Heidi Heitkamp was born in Mantador, N.D., and now lives in Mandan. She has six brothers and sisters, including Joel Heitkamp, a talk show host on Fargo's KFGO Radio and a former North Dakota Democratic state senator.
Heitkamp earned a bachelor's degree from the University of North Dakota in 1977 and a law degree from Lewis & Clark Law School in 1980. While in law school, Heitkamp worked for two affiliated environmental groups, the Northwest Environmental Defense Center and the Natural Resources Law Institute.
Heitkamp was an attorney for the Environmental Protection Agency for two years before she was hired as a North Dakota assistant attorney general, working for Republican Robert Wefald.
After making an unsuccessful run for state auditor, Heitkamp moved to the state Tax Department as an attorney in 1985. She was appointed as North Dakota's tax commissioner in December 1986 after the man she's seeking to replace in 2012, Kent Conrad, was elected to the U.S. Senate.
Heitkamp subsequently served for eight years as attorney general. In 2000, she lost a bid for governor to Republican John Hoeven. She has not held public office since.
Heitkamp and her husband, Darwin Lange, a family practice doctor, have two grown children.
Heidi Heitkamp, a former North Dakota tax commissioner and attorney general, was unchallenged in the 21012 Democratic primary for the U.S. Senate, her first statewide campaign in a dozen years.
Heitkamp is opposing Republican U.S. Rep. Rick Berg's attempt to put both of North Dakota's Senate seats in Republican hands after 26 years of Democratic control. Former Sen. Byron Dorgan left in 2010 — he was succeeded by Republican John Hoeven — and the state's second Democratic incumbent, Kent Conrad, plans to leave office at year's end after 26 years on the job.
Heitkamp's campaign has an independent flavor, and she has emphasized her differences with President Barack Obama, whom she says has not supported coal as a future energy source and has failed in delivering on his 2008 promises to unite the country.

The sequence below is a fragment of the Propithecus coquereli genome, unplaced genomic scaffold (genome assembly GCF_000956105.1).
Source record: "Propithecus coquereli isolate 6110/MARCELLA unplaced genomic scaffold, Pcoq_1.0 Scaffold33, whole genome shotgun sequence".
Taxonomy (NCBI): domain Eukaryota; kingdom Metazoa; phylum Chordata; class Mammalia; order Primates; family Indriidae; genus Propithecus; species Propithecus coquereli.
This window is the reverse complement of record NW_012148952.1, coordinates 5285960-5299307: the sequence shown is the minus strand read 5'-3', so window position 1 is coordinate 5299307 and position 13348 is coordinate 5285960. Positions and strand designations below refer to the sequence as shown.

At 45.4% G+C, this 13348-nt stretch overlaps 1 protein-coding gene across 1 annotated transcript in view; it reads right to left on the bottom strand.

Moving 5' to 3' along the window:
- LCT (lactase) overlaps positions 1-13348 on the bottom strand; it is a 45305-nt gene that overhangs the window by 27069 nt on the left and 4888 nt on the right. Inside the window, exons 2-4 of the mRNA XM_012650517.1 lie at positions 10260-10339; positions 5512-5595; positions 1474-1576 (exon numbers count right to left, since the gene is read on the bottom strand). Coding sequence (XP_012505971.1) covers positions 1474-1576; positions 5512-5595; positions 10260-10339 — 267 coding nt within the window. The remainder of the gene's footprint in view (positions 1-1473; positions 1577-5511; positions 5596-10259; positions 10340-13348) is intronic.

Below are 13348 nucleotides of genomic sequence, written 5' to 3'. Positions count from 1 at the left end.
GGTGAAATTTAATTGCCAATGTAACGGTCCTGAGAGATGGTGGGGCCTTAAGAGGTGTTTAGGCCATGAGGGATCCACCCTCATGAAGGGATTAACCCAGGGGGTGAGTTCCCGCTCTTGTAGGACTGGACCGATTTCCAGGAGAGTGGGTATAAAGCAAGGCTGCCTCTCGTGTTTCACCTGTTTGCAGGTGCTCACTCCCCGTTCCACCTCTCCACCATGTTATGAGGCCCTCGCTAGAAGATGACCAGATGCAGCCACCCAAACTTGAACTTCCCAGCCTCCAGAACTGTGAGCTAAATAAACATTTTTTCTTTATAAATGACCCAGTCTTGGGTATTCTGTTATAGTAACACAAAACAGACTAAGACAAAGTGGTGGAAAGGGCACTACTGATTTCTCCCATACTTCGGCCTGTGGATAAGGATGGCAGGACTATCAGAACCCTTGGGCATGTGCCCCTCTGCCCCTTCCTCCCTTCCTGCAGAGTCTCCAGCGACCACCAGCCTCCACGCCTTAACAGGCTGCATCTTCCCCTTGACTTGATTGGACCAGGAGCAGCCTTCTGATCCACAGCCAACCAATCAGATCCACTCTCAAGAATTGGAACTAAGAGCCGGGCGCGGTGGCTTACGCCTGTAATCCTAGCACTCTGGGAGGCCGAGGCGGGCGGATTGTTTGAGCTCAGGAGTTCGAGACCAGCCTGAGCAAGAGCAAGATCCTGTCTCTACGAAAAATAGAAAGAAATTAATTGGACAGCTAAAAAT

Polls have shown her roughly even with Berg, an unsurprising result given her greater experience in statewide politics. Berg, who served more than two decades in the North Dakota House, ran his first statewide campaign less than two years ago, when he defeated incumbent Democratic Rep. Earl Pomeroy.
Heitkamp's Senate bid is the sixth statewide race of her career. Her first appearance on the North Dakota ballot came in 1984, when she lost to incumbent Republican Robert W. Peterson in a campaign for state auditor.
After the race, Heitkamp moved to the state Tax Department as an attorney in 1985. The tax commissioner was Conrad, who was elected to the Senate the following year.
Heitkamp ran for attorney general in 1992 when the incumbent, Democrat Nicholas Spaeth, stood down to make an unsuccessful run for governor. She was re-elected in 1996 with 64 percent of the vote.
Heitkamp sought the governorship in 2000, opposing Republican John Hoeven, a former president of the state-owned Bank of North Dakota. She was trailing Hoeven in a tight race when she was diagnosed with breast cancer in September 2000.
Polls showed Heitkamp surging into the lead shortly after news of her diagnosis was made public, and she resumed her campaign less than two weeks after she underwent surgery to remove her right breast. However, Hoeven gradually regained the momentum, and won the governorship with 55 percent of the vote.
Heitkamp has not held public office since the election, although she has stayed involved in public issues.
She backed initiative campaigns to require the Legislature to spend a portion of the money from a lawsuit settlement against the nation's largest tobacco companies on anti-smoking efforts, and a constitutional amendment that blocks government-sanctioned property seizures for most private development projects.
She serves on the board of directors of Dakota Gasification Co., which operates a synthetic fuels plant in west-central North Dakota. She also works as an attorney and consultant.
Heitkamp was urged to run for the Senate two years ago after Dorgan announced he was standing down. She declined, and said at the time she was instead considering a race for governor, calling it "the absolute best job in the state of North Dakota" and "a job I've always wanted."
Conrad's decision to retire changed her mind.
"I think that things are desperately wrong in Washington, D.C.," Heitkamp said. "I think our Congress has lost touch with the people of this country, and that we need reasonable voices who will represent constituents, and not special interests."
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Heidi Heitkamp is not up for re-election in 2014.
(Last updated by The Associated Press on June 13, 2014.)